Nick Swisher is consistent. He's consistently hated because, well, he's Nick Swisher. He's this guy. He's that guy. He's all of the guys! But he's also consistently hitting 20-some bombs, scoring 80 runs and driving in 80 more. In fact, last season was Swisher's first campaign since 2006 without hitting the 20/80/80 threshold; he instead slacked his way to 24 home runs, 75 runs and 93 RBI with the Yankees. When New York let Swisher strut his stuff to Cleveland, I wasn't terribly concerned that his offensive production would fall flat minus a short porch in the Bronx. I did concede, however, that some of his home runs would likely turn into doubles in a roomier Progressive Field. Still, was 20/80/80 possible? Absolutely. A slow start and some time on the sidelines have all but derailed the chances of him doing that again, but it hasn't stopped me from buying the 32-year old's services ROS (rest of season). After missing some time with a bum shoulder, Swisher is back and expected to be an everyday fixture in an offense that ranks fifth in runs, on-base percentage and slugging percentage. While the return on Swisher thus far has been underwhelming -- he's hitting .235/.340/.398 with eight home runs, 15 doubles, 38 runs and 29 RBI in 68 games -- there is reason for hope.
Year: LD%, GB%, FB%, HR/FB
2012: 22.3%, 38.8%, 39.0%, 15.4%
2013: 25.3%, 37.4%, 37.4%, 11.3%
As you can see, Swisher's FB% and HR/FB% are trending down, but not to the point where you sincerely doubt he could again return to his 2012 numbers. It's also important to point out his LD%, which currently represents a career best. With such a high LD%, a declining GB% and such a low BA, I believe Swisher has been the victim of bad luck. He's also striking out less, while his .280 BABIP is at a four-season low. Since his return from a prolonged absence, Swisher has gone 6-for-27 with five runs, five RBI and one-game winning homer against his former White Sox teammates. Love him or most likely hate him, I see plenty of value left in Swisher's bat. I think he can reach 20 home runs and finish close to 80 runs and a shade over 70 RBI.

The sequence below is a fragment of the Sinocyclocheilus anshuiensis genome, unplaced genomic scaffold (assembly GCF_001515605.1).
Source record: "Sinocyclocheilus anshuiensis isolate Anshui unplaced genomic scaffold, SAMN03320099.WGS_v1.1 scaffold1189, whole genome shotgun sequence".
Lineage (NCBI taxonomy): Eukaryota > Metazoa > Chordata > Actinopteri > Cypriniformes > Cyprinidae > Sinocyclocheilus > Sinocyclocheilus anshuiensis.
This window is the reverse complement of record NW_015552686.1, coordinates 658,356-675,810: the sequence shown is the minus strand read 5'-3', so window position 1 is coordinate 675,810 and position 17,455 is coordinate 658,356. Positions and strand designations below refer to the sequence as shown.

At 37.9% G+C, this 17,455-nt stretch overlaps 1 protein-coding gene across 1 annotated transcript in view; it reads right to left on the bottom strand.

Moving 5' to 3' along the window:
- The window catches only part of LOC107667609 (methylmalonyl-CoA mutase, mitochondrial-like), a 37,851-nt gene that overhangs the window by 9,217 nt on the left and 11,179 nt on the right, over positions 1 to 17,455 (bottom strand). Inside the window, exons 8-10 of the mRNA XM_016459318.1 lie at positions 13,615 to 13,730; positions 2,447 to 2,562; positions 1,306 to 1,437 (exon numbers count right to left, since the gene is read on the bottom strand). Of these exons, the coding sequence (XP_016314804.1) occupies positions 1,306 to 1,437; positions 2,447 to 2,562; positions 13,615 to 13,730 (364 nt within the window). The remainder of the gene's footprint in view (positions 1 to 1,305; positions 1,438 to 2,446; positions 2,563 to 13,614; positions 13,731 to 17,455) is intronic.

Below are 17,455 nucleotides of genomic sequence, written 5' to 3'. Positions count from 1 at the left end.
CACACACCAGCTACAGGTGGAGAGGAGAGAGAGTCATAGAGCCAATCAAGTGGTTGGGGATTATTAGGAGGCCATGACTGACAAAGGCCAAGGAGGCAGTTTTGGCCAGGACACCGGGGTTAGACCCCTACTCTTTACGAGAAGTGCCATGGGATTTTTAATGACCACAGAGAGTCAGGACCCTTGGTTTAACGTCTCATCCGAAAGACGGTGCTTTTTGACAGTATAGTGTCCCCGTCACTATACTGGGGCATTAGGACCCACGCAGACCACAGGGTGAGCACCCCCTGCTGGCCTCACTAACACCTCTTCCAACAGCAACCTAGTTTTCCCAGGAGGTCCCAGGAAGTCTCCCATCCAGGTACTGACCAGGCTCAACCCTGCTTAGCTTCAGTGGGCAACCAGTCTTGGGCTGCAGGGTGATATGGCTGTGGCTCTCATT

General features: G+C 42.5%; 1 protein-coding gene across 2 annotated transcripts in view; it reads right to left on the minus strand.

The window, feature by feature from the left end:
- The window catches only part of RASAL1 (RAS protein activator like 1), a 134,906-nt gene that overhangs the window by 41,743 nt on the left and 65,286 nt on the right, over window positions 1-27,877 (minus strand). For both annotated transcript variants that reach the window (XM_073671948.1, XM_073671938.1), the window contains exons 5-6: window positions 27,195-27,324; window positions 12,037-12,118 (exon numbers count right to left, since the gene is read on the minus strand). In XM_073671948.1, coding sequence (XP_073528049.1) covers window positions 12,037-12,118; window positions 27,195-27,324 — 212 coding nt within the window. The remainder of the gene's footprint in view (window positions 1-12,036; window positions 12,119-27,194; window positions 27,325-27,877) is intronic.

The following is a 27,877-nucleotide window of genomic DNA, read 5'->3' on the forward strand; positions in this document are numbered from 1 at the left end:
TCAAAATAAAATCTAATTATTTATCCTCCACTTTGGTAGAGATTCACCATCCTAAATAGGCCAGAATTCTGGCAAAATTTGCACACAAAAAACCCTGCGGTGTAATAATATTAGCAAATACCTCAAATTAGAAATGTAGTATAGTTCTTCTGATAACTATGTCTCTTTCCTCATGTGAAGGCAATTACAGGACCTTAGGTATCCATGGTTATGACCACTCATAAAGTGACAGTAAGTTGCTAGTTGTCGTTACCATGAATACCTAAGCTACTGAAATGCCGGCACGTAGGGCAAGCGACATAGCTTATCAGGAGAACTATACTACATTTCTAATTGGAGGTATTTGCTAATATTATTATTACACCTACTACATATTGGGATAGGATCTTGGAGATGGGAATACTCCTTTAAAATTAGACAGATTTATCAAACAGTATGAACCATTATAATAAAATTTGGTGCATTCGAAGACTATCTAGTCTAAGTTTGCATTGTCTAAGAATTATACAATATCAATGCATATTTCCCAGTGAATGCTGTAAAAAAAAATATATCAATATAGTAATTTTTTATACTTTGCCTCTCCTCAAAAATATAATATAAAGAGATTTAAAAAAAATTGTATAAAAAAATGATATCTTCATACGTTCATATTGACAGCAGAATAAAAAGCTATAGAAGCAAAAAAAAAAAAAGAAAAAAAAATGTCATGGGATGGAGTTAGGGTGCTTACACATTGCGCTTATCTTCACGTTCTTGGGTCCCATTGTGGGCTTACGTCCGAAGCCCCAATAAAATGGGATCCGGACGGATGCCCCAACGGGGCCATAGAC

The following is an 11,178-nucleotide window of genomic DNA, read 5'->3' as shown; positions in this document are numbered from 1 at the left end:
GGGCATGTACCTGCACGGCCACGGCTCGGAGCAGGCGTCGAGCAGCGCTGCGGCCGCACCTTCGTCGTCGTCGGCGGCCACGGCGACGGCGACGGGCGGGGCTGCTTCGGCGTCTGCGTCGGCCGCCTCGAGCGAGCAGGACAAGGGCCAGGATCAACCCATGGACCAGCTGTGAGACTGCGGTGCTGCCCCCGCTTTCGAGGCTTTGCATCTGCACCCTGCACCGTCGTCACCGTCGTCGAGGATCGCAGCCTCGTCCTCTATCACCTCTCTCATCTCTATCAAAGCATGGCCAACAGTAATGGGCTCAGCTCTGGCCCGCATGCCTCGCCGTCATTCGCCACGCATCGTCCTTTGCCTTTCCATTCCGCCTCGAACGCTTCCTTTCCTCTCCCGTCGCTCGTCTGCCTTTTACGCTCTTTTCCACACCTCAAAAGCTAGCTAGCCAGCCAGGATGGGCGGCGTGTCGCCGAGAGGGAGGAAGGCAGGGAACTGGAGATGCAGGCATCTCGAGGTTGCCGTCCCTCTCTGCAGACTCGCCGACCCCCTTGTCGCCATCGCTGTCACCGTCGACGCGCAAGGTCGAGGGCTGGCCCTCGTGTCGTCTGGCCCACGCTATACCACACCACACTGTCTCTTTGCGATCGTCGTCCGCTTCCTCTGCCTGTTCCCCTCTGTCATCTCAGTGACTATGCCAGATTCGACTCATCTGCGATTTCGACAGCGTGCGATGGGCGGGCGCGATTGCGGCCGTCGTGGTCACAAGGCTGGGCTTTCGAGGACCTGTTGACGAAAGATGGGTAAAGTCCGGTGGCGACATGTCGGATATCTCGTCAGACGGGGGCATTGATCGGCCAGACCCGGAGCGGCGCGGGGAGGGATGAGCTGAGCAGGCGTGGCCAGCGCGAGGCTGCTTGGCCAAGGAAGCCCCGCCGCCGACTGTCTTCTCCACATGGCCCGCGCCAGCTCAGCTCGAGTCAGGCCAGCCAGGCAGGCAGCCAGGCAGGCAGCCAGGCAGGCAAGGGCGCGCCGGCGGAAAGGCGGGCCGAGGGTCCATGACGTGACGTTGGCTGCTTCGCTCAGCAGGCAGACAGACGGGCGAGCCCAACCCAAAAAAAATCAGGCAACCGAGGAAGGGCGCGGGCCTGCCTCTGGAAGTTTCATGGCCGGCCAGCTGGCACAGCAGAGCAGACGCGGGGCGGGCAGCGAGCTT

Oh, it's more consistency you want? Then have yourself a tall glass of Adam LaRoche, who consistently stinks in April and then turns it on after. From 2008-2010, LaRoche hit exactly 25 home runs and averaged 89 RBI before injuries wiped out his 2011 season. Then last year, LaRoche made up for lost time by smacking a career-best 33 home runs and 100 RBI. So far, the Nationals first baseman is hitting .257/.341/.445 with 12 home runs, 36 runs and 35 RBI, with seven of those homers coming in May. He hit just two home runs in June but his average is finally creeping up to respectability after opening the season with a .136 BA in April. Now the calendar has flipped to July and I see another hot streak coming. Over the last 15 days, LaRoche is hitting .333 with a .956 OPS, including two home runs, five runs and six ribbies. His ISO is down, but his HR/FB is still a healthy 15.8%, compared to last year's 17.0%. In his career, LaRoche has smacked 115 of his 209 career home runs after July 1, and his batting average jumps a whole 45 points (from .248 to .293) in the second half. I don't see another 33-homer season, but I wouldn't bet against LaRoche reaching that 25-homer plateau yet again. He's still a solid power and RBI source and makes for a fine corner infield or utility fit. And if your first baseman goes down, he can fill in there, too.
Alex Kantecki is a fantasy baseball writer for Fake Teams. He also writes the "Closer Chronicle" for Vigilante Baseball every Thursday, ranking and tiering all 30 MLB closers. You can follow Alex on Twitter at @rotodealer.